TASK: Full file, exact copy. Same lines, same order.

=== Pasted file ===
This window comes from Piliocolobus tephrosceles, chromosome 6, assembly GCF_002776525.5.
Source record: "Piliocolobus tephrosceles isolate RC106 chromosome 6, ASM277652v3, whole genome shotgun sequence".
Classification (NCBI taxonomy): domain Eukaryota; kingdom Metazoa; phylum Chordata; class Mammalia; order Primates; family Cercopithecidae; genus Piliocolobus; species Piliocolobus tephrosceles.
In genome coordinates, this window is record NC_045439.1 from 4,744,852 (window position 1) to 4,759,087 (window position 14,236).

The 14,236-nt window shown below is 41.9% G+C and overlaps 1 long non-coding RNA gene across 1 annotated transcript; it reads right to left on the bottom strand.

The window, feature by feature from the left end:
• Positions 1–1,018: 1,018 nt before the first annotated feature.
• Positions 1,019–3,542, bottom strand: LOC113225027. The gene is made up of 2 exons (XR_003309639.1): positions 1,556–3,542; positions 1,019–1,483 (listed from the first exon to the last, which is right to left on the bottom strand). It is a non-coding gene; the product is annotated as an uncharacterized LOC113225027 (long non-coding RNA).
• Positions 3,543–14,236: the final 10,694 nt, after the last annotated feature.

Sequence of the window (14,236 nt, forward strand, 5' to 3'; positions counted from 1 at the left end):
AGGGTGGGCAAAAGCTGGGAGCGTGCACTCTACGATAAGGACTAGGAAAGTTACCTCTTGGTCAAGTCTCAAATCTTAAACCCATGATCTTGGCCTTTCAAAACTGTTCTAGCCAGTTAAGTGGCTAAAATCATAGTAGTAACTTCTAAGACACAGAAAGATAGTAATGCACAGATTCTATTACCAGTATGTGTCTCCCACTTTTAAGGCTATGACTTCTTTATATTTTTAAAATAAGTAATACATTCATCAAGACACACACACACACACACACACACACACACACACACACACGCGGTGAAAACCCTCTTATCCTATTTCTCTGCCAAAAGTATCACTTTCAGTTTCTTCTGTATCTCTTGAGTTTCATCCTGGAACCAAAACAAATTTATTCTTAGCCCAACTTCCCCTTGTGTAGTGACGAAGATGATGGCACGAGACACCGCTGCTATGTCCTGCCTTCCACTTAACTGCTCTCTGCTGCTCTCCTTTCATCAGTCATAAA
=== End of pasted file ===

This window comes from Piliocolobus tephrosceles, chromosome 6, assembly GCF_002776525.5.
Source record: "Piliocolobus tephrosceles isolate RC106 chromosome 6, ASM277652v3, whole genome shotgun sequence".
Classification (NCBI taxonomy): domain Eukaryota; kingdom Metazoa; phylum Chordata; class Mammalia; order Primates; family Cercopithecidae; genus Piliocolobus; species Piliocolobus tephrosceles.
In genome coordinates, this window is record NC_045439.1 from 4,744,852 (window position 1) to 4,759,087 (window position 14,236).

The 14,236-nt window shown below is 41.9% G+C and overlaps 1 long non-coding RNA gene across 1 annotated transcript; it reads right to left on the bottom strand.

The window, feature by feature from the left end:
• Positions 1–1,018: 1,018 nt before the first annotated feature.
• Positions 1,019–3,542, bottom strand: LOC113225027. The gene is made up of 2 exons (XR_003309639.1): positions 1,556–3,542; positions 1,019–1,483 (listed from the first exon to the last, which is right to left on the bottom strand). It is a non-coding gene; the product is annotated as an uncharacterized LOC113225027 (long non-coding RNA).
• Positions 3,543–14,236: the final 10,694 nt, after the last annotated feature.

Sequence of the window (14,236 nt, forward strand, 5' to 3'; positions counted from 1 at the left end):
AGGGTGGGCAAAAGCTGGGAGCGTGCACTCTACGATAAGGACTAGGAAAGTTACCTCTTGGTCAAGTCTCAAATCTTAAACCCATGATCTTGGCCTTTCAAAACTGTTCTAGCCAGTTAAGTGGCTAAAATCATAGTAGTAACTTCTAAGACACAGAAAGATAGTAATGCACAGATTCTATTACCAGTATGTGTCTCCCACTTTTAAGGCTATGACTTCTTTATATTTTTAAAATAAGTAATACATTCATCAAGACACACACACACACACACACACACACACACACACACACACGCGGTGAAAACCCTCTTATCCTATTTCTCTGCCAAAAGTATCACTTTCAGTTTCTTCTGTATCTCTTGAGTTTCATCCTGGAACCAAAACAAATTTATTCTTAGCCCAACTTCCCCTTGTGTAGTGACGAAGATGATGGCACGAGACACCGCTGCTATGTCCTGCCTTCCACTTAACTGCTCTCTGCTGCTCTCCTTTCATCAGTCATAAA